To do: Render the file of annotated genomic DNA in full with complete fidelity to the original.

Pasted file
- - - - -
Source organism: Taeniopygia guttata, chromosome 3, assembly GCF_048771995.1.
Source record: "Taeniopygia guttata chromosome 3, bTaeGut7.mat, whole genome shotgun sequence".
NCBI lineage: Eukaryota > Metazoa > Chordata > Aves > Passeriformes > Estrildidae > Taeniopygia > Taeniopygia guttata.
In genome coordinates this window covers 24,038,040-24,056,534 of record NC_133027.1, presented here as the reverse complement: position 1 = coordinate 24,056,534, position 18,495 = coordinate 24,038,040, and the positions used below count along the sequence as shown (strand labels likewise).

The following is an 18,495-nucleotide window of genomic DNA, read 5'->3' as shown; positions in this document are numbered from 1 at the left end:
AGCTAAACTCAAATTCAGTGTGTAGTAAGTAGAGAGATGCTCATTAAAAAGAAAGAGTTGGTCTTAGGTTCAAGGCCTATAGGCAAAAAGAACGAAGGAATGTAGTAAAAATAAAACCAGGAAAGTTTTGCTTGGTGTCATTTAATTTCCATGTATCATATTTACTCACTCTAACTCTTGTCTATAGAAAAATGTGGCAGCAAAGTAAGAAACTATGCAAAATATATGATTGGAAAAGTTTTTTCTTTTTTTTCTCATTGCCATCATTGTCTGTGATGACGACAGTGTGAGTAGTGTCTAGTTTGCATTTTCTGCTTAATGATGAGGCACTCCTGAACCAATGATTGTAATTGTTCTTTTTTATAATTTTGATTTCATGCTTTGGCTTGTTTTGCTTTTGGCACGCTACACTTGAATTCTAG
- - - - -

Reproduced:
Source organism: Taeniopygia guttata, chromosome 3, assembly GCF_048771995.1.
Source record: "Taeniopygia guttata chromosome 3, bTaeGut7.mat, whole genome shotgun sequence".
NCBI lineage: Eukaryota > Metazoa > Chordata > Aves > Passeriformes > Estrildidae > Taeniopygia > Taeniopygia guttata.
In genome coordinates this window covers 24,038,040-24,056,534 of record NC_133027.1, presented here as the reverse complement: position 1 = coordinate 24,056,534, position 18,495 = coordinate 24,038,040, and the positions used below count along the sequence as shown (strand labels likewise).

The following is an 18,495-nucleotide window of genomic DNA, read 5'->3' as shown; positions in this document are numbered from 1 at the left end:
AGCTAAACTCAAATTCAGTGTGTAGTAAGTAGAGAGATGCTCATTAAAAAGAAAGAGTTGGTCTTAGGTTCAAGGCCTATAGGCAAAAAGAACGAAGGAATGTAGTAAAAATAAAACCAGGAAAGTTTTGCTTGGTGTCATTTAATTTCCATGTATCATATTTACTCACTCTAACTCTTGTCTATAGAAAAATGTGGCAGCAAAGTAAGAAACTATGCAAAATATATGATTGGAAAAGTTTTTTCTTTTTTTTCTCATTGCCATCATTGTCTGTGATGACGACAGTGTGAGTAGTGTCTAGTTTGCATTTTCTGCTTAATGATGAGGCACTCCTGAACCAATGATTGTAATTGTTCTTTTTTATAATTTTGATTTCATGCTTTGGCTTGTTTTGCTTTTGGCACGCTACACTTGAATTCTAG